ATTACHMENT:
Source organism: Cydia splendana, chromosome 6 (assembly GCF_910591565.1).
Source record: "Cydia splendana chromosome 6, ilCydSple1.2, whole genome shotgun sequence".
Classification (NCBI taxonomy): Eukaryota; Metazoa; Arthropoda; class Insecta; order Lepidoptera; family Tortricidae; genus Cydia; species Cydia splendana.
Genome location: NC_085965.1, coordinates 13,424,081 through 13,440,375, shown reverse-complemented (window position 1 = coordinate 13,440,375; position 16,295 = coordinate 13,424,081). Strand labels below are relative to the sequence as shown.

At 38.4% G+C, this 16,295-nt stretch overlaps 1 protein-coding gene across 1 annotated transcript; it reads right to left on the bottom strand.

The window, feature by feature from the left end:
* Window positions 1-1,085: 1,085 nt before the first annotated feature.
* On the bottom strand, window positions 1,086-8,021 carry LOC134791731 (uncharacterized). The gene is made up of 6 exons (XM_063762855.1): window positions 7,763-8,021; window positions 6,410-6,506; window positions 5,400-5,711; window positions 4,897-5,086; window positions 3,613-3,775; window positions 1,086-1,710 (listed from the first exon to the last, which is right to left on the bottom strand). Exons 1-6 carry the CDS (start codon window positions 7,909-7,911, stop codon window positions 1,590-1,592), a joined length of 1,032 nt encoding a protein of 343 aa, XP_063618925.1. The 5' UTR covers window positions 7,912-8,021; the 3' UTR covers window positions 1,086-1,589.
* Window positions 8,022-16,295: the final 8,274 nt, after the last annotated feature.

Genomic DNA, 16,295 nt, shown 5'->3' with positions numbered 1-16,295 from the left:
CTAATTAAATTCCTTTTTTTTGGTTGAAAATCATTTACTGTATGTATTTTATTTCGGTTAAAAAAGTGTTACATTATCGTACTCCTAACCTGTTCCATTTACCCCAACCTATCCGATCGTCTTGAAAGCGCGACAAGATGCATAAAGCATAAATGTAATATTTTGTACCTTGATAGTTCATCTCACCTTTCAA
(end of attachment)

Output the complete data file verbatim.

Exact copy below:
Source organism: Cydia splendana, chromosome 6 (assembly GCF_910591565.1).
Source record: "Cydia splendana chromosome 6, ilCydSple1.2, whole genome shotgun sequence".
Classification (NCBI taxonomy): Eukaryota; Metazoa; Arthropoda; class Insecta; order Lepidoptera; family Tortricidae; genus Cydia; species Cydia splendana.
Genome location: NC_085965.1, coordinates 13,424,081 through 13,440,375, shown reverse-complemented (window position 1 = coordinate 13,440,375; position 16,295 = coordinate 13,424,081). Strand labels below are relative to the sequence as shown.

At 38.4% G+C, this 16,295-nt stretch overlaps 1 protein-coding gene across 1 annotated transcript; it reads right to left on the bottom strand.

The window, feature by feature from the left end:
* Window positions 1-1,085: 1,085 nt before the first annotated feature.
* On the bottom strand, window positions 1,086-8,021 carry LOC134791731 (uncharacterized). The gene is made up of 6 exons (XM_063762855.1): window positions 7,763-8,021; window positions 6,410-6,506; window positions 5,400-5,711; window positions 4,897-5,086; window positions 3,613-3,775; window positions 1,086-1,710 (listed from the first exon to the last, which is right to left on the bottom strand). Exons 1-6 carry the CDS (start codon window positions 7,909-7,911, stop codon window positions 1,590-1,592), a joined length of 1,032 nt encoding a protein of 343 aa, XP_063618925.1. The 5' UTR covers window positions 7,912-8,021; the 3' UTR covers window positions 1,086-1,589.
* Window positions 8,022-16,295: the final 8,274 nt, after the last annotated feature.

Genomic DNA, 16,295 nt, shown 5'->3' with positions numbered 1-16,295 from the left:
CTAATTAAATTCCTTTTTTTTGGTTGAAAATCATTTACTGTATGTATTTTATTTCGGTTAAAAAAGTGTTACATTATCGTACTCCTAACCTGTTCCATTTACCCCAACCTATCCGATCGTCTTGAAAGCGCGACAAGATGCATAAAGCATAAATGTAATATTTTGTACCTTGATAGTTCATCTCACCTTTCAA